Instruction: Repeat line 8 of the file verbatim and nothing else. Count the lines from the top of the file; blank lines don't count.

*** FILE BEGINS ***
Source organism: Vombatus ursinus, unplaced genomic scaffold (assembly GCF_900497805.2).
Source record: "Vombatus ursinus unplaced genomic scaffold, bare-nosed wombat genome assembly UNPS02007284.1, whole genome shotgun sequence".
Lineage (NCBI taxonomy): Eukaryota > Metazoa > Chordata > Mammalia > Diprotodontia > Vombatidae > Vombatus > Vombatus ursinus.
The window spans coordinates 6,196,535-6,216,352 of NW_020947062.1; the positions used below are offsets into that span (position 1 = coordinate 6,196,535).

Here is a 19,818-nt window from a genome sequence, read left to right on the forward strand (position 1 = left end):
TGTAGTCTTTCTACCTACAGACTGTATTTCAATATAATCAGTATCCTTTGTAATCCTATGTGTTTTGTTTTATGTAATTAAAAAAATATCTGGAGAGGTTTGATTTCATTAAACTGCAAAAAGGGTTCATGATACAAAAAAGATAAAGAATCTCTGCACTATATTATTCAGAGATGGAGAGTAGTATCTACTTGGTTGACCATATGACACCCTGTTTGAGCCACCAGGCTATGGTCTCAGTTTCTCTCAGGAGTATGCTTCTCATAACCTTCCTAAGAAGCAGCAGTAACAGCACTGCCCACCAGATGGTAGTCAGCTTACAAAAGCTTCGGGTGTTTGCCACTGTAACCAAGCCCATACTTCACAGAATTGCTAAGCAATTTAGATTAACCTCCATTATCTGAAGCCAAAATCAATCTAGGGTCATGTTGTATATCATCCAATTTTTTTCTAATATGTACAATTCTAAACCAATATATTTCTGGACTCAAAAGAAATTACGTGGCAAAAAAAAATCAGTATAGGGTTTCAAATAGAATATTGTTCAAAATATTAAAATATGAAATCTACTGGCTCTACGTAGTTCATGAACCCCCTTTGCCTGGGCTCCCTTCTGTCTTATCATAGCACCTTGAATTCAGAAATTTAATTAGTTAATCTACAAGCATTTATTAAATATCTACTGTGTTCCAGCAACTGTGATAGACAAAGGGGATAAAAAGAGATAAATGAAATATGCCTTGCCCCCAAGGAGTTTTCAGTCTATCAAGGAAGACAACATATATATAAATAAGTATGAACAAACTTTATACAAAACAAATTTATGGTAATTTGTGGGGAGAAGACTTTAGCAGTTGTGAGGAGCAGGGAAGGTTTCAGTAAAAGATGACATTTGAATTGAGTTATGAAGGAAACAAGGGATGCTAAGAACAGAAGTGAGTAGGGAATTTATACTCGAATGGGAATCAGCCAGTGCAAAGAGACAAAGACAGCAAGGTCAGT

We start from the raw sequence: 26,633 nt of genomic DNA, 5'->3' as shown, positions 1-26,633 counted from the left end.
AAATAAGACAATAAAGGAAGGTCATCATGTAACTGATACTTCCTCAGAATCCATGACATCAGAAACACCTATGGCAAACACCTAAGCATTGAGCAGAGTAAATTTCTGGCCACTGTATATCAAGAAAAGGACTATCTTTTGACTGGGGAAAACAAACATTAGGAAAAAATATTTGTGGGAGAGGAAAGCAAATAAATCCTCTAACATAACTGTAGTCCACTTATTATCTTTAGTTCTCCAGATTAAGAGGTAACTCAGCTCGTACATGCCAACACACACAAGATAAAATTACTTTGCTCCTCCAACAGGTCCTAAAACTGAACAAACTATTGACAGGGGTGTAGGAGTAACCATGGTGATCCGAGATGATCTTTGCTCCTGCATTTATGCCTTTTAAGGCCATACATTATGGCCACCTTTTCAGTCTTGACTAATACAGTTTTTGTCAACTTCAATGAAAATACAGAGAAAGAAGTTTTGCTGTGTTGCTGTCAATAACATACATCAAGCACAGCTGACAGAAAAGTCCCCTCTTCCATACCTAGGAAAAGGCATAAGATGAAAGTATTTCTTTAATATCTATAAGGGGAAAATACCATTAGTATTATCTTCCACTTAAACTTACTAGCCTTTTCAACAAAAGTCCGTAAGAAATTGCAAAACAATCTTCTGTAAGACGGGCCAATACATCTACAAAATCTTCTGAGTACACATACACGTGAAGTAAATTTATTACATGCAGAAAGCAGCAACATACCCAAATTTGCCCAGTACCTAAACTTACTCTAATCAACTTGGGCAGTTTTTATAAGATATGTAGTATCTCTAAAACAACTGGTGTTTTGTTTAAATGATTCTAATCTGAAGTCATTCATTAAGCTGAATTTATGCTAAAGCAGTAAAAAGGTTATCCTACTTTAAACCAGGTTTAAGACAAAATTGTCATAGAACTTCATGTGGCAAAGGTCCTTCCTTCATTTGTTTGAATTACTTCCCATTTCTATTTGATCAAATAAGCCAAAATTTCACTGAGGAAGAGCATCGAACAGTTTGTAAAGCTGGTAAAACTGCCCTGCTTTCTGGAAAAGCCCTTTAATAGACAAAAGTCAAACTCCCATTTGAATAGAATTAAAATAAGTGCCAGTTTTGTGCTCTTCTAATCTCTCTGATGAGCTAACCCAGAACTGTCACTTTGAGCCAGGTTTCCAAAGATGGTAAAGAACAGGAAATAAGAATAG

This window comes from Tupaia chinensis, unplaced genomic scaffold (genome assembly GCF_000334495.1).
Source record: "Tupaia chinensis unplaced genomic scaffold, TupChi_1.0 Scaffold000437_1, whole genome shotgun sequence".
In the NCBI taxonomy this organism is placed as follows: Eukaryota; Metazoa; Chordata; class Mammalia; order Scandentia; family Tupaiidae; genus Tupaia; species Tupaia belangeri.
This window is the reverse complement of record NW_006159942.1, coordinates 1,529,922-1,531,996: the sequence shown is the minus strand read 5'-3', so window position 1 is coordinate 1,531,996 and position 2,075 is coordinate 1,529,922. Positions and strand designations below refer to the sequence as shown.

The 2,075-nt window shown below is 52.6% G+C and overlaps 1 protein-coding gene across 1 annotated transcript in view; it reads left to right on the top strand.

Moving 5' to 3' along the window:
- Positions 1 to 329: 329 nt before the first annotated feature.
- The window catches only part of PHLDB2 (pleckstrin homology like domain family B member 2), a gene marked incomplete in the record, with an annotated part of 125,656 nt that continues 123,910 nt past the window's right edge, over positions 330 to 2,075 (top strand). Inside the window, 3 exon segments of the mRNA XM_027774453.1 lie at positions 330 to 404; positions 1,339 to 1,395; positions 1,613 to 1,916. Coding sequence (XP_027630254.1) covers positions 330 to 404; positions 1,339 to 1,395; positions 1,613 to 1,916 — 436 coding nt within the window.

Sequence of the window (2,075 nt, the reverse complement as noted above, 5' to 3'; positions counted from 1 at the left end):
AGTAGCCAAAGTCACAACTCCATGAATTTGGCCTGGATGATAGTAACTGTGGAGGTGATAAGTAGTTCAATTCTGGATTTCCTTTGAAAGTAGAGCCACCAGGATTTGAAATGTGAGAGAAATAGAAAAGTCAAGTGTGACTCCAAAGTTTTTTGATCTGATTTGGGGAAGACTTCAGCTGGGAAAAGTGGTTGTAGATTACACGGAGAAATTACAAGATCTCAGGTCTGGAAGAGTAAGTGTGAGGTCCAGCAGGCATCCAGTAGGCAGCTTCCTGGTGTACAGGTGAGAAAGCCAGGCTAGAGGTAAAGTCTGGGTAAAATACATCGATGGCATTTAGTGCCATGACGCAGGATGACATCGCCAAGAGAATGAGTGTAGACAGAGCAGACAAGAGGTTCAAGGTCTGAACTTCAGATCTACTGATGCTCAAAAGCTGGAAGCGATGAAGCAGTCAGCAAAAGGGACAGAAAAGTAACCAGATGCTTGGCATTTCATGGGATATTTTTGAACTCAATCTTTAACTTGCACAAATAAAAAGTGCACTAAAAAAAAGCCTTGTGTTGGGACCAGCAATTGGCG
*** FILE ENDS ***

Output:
AAATAAGACAATAAAGGAAGGTCATCATGTAACTGATACTTCCTCAGAATCCATGACATCAGAAACACCTATGGCAAACACCTAAGCATTGAGCAGAGTAAATTTCTGGCCACTGTATATCAAGAAAAGGACTATCTTTTGACTGGGGAAAACAAACATTAGGAAAAAATATTTGTGGGAGAGGAAAGCAAATAAATCCTCTAACATAACTGTAGTCCACTTATTATCTTTAGTTCTCCAGATTAAGAGGTAACTCAGCTCGTACATGCCAACACACACAAGATAAAATTACTTTGCTCCTCCAACAGGTCCTAAAACTGAACAAACTATTGACAGGGGTGTAGGAGTAACCATGGTGATCCGAGATGATCTTTGCTCCTGCATTTATGCCTTTTAAGGCCATACATTATGGCCACCTTTTCAGTCTTGACTAATACAGTTTTTGTCAACTTCAATGAAAATACAGAGAAAGAAGTTTTGCTGTGTTGCTGTCAATAACATACATCAAGCACAGCTGACAGAAAAGTCCCCTCTTCCATACCTAGGAAAAGGCATAAGATGAAAGTATTTCTTTAATATCTATAAGGGGAAAATACCATTAGTATTATCTTCCACTTAAACTTACTAGCCTTTTCAACAAAAGTCCGTAAGAAATTGCAAAACAATCTTCTGTAAGACGGGCCAATACATCTACAAAATCTTCTGAGTACACATACACGTGAAGTAAATTTATTACATGCAGAAAGCAGCAACATACCCAAATTTGCCCAGTACCTAAACTTACTCTAATCAACTTGGGCAGTTTTTATAAGATATGTAGTATCTCTAAAACAACTGGTGTTTTGTTTAAATGATTCTAATCTGAAGTCATTCATTAAGCTGAATTTATGCTAAAGCAGTAAAAAGGTTATCCTACTTTAAACCAGGTTTAAGACAAAATTGTCATAGAACTTCATGTGGCAAAGGTCCTTCCTTCATTTGTTTGAATTACTTCCCATTTCTATTTGATCAAATAAGCCAAAATTTCACTGAGGAAGAGCATCGAACAGTTTGTAAAGCTGGTAAAACTGCCCTGCTTTCTGGAAAAGCCCTTTAATAGACAAAAGTCAAACTCCCATTTGAATAGAATTAAAATAAGTGCCAGTTTTGTGCTCTTCTAATCTCTCTGATGAGCTAACCCAGAACTGTCACTTTGAGCCAGGTTTCCAAAGATGGTAAAGAACAGGAAATAAGAATAG